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Re: Grist for layering discussion

From: Dan Brickley <danbri@w3.org>
Date: Sat, 12 Jan 2002 14:58:48 -0500 (EST)
To: Tim Berners-Lee <timbl@w3.org>, <sandro@w3.org>, "Peter F. Patel-Schneider" <pfps@research.bell-labs.com>, pat hayes <phayes@ai.uwf.edu>, <hendler@cs.umd.edu>, <las@olin.edu>, <connolly@w3.org>, <w3c-semweb-ad@w3.org>, <www-archive@w3.org>
Message-ID: <Pine.LNX.4.30.0201121435001.17497-100000@tux.w3.org>


Just to jump in here with a quick book recommendation. Susan Haack's
"Deviant Logic" (republished and extended as "Deviant Logic, Fuzzy Logic",
with a critique of the fuzzy logic agenda). It seems to be out of print and
unavailable online, and my copy is in the UK, but if you get the chance,
see it in the bookstore etc., I'd recommend taking a look. This thread
was slipping into 'hackers versus theorists' posturing, which isn't going
to do any of us any good. The Haack book seemed to me to provide a careful
survey of the arguments for/against moving away from classical logics.


Some URLs and scraps from the Web...

http://www.miami.edu/phi/haack/DeviantLogicFlyer.pdf (bitmap PDF flyer)

Amazon page,

Initially proposed as rivals of classical logic, alternative logics have
become increasingly important in areas such as computer science and
artificial intelligence. Fuzzy logic, in particular, has motivated major
technological developments in recent years.

Susan Haack's Deviant Logic provided the first extended examination of the
philosophical consequences of alternative logics. In this new volume,
Haack includes the complete text of Deviant Logic, as well as five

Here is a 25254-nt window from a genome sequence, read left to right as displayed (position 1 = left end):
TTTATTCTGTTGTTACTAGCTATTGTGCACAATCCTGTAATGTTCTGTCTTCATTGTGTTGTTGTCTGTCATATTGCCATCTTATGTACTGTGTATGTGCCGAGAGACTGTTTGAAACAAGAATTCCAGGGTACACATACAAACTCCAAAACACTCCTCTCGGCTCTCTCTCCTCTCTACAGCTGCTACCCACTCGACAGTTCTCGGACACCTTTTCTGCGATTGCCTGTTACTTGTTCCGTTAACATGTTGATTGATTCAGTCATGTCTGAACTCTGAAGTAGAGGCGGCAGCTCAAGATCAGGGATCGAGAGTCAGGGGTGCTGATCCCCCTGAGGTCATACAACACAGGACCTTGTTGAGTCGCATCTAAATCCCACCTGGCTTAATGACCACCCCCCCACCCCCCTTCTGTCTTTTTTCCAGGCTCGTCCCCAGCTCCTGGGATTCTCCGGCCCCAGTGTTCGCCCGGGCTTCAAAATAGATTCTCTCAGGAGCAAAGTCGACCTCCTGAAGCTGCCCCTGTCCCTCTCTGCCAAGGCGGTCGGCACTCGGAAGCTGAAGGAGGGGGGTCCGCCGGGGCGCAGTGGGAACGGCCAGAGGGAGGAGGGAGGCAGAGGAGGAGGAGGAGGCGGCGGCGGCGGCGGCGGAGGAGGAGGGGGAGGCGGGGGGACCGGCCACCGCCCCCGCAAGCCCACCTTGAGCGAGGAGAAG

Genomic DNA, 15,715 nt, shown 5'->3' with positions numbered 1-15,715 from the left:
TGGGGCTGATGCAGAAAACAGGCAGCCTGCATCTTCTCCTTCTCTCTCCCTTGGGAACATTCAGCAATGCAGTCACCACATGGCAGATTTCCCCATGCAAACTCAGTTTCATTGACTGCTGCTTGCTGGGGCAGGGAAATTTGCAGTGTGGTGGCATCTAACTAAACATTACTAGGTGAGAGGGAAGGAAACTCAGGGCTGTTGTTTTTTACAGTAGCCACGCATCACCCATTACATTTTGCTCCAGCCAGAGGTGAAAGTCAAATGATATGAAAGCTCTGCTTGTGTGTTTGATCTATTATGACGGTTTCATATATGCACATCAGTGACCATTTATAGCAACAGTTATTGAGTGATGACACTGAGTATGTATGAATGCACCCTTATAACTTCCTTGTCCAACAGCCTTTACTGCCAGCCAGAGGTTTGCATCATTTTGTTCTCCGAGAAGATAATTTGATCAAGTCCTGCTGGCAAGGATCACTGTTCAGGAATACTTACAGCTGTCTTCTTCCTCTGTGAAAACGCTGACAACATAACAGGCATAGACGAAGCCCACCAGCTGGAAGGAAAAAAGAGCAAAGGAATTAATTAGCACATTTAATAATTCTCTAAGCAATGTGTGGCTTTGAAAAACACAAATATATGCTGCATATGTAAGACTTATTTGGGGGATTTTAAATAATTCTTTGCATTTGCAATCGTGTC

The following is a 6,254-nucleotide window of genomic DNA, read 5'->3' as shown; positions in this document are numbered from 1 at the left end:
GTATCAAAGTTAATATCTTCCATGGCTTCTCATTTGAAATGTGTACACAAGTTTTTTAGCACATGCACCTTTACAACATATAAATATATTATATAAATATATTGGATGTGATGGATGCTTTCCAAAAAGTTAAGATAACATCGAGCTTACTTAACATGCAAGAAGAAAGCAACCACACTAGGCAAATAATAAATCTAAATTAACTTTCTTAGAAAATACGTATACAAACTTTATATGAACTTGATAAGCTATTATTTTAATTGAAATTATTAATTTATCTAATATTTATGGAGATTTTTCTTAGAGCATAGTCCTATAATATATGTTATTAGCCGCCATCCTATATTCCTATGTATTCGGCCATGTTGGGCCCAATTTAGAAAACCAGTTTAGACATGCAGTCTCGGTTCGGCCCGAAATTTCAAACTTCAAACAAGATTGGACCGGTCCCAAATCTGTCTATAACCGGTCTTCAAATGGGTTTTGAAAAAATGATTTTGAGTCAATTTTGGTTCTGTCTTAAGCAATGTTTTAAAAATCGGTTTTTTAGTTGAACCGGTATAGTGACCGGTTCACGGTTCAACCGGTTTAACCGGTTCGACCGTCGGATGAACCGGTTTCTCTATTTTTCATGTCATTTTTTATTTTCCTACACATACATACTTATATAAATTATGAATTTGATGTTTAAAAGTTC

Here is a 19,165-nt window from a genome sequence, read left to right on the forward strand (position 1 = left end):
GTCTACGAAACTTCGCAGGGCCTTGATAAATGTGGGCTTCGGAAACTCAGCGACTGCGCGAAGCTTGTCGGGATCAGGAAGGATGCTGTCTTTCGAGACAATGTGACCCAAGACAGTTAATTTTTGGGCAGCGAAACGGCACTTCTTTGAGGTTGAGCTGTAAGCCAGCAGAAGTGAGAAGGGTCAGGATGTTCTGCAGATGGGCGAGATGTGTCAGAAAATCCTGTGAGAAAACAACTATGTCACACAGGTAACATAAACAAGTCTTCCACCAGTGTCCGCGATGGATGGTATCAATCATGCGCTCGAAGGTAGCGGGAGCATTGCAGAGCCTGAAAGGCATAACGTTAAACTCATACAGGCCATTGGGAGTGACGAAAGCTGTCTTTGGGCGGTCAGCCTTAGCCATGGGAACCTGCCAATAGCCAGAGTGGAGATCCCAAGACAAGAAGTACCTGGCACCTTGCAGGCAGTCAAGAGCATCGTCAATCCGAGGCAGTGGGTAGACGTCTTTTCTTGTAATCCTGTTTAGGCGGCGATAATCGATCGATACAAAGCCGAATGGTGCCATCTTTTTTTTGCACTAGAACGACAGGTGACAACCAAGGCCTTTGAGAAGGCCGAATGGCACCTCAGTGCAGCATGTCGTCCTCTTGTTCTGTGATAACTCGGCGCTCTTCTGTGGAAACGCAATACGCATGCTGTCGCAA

additional papers that expand and update it. Two of these essays critique
fuzzy logic, while three augment Deviant Logic's treatment of deduction
and logical truth. Haack also provides an extensive new foreword, brief
introductions to the new essays, and an updated bibliography of recent
work in these areas.

BN.com writeup:

From Library Journal
The success of fuzzy logic in certain technological applications such as
in controllers for air-conditioners and other appliances, in subway
braking systems, and so forth, has led some philosophers to see it as a
rival to classical logic. This book is an extended defense of classical
logic against attacks by proponents not only of fuzzy logic but also of
many-valued, dialethic, intuitionist, and other "alternative" logics.
Haack (philosophy, Univ. of Miami) deals here not only with logic but also
with important issues in epistemology; however, the level of discourse is
such that its main audience will be logicians and serious students of
philosophy. The book contains the complete text of Haack's 1974
publication, Deviant Logic, and five other essays that have also appeared

Table of Contents:

Introduction, 1996

Note on Notation

Deviant Logic

Preface and Acknowledgements

Ch. 1
'Alternative' in 'Alternative Logic'

Ch. 2
Reasons for Deviance

Ch. 3
Deviance and the Theory of Truth

Ch. 4
Future Contingents

Ch. 5

Ch. 6

Ch. 7
Singular Terms and Existence

Ch. 8
Quantum Mechanics

Deduction and Logical Truth

The Justification of Deduction

Dummett's Justification of Deduction

Analyticity and Logical Truth in The Roots of Reference

Fuzzy Logic

Do We Need 'Fuzzy Logic'?

Is Truth Flat or Bumpy?

Supplementary Bibliography of Selected Recent Material

Works Cited

Received on Saturday, 12 January 2002 14:59:07 UTC

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